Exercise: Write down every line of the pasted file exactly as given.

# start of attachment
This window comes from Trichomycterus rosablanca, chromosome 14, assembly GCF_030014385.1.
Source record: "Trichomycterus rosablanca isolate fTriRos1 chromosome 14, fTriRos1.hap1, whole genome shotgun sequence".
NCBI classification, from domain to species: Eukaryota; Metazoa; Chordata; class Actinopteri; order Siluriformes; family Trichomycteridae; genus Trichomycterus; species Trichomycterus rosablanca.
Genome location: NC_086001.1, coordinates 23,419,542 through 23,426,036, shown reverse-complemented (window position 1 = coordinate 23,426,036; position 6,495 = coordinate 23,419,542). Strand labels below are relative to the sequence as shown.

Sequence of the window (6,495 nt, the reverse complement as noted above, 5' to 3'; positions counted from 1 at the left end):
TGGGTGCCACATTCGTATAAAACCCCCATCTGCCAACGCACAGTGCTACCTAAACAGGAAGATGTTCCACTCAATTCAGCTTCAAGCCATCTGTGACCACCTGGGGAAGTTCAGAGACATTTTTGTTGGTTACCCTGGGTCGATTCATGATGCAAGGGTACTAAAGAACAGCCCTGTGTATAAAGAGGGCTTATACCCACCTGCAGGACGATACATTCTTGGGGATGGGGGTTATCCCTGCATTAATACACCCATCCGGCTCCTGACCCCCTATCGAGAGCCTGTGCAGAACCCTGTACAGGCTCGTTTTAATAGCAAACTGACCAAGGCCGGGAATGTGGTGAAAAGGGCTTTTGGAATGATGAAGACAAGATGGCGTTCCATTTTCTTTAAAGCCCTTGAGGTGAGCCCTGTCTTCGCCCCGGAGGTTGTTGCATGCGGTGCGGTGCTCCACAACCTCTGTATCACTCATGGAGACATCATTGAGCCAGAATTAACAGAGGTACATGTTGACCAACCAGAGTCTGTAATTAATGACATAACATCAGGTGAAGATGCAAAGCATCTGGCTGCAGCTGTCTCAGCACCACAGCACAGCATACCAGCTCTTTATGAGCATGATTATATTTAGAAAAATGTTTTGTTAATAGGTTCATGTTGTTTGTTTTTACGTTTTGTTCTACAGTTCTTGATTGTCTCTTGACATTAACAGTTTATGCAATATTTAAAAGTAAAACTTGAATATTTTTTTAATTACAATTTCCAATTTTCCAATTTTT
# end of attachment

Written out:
This window comes from Trichomycterus rosablanca, chromosome 14, assembly GCF_030014385.1.
Source record: "Trichomycterus rosablanca isolate fTriRos1 chromosome 14, fTriRos1.hap1, whole genome shotgun sequence".
NCBI classification, from domain to species: Eukaryota; Metazoa; Chordata; class Actinopteri; order Siluriformes; family Trichomycteridae; genus Trichomycterus; species Trichomycterus rosablanca.
Genome location: NC_086001.1, coordinates 23,419,542 through 23,426,036, shown reverse-complemented (window position 1 = coordinate 23,426,036; position 6,495 = coordinate 23,419,542). Strand labels below are relative to the sequence as shown.

Sequence of the window (6,495 nt, the reverse complement as noted above, 5' to 3'; positions counted from 1 at the left end):
TGGGTGCCACATTCGTATAAAACCCCCATCTGCCAACGCACAGTGCTACCTAAACAGGAAGATGTTCCACTCAATTCAGCTTCAAGCCATCTGTGACCACCTGGGGAAGTTCAGAGACATTTTTGTTGGTTACCCTGGGTCGATTCATGATGCAAGGGTACTAAAGAACAGCCCTGTGTATAAAGAGGGCTTATACCCACCTGCAGGACGATACATTCTTGGGGATGGGGGTTATCCCTGCATTAATACACCCATCCGGCTCCTGACCCCCTATCGAGAGCCTGTGCAGAACCCTGTACAGGCTCGTTTTAATAGCAAACTGACCAAGGCCGGGAATGTGGTGAAAAGGGCTTTTGGAATGATGAAGACAAGATGGCGTTCCATTTTCTTTAAAGCCCTTGAGGTGAGCCCTGTCTTCGCCCCGGAGGTTGTTGCATGCGGTGCGGTGCTCCACAACCTCTGTATCACTCATGGAGACATCATTGAGCCAGAATTAACAGAGGTACATGTTGACCAACCAGAGTCTGTAATTAATGACATAACATCAGGTGAAGATGCAAAGCATCTGGCTGCAGCTGTCTCAGCACCACAGCACAGCATACCAGCTCTTTATGAGCATGATTATATTTAGAAAAATGTTTTGTTAATAGGTTCATGTTGTTTGTTTTTACGTTTTGTTCTACAGTTCTTGATTGTCTCTTGACATTAACAGTTTATGCAATATTTAAAAGTAAAACTTGAATATTTTTTTAATTACAATTTCCAATTTTCCAATTTTT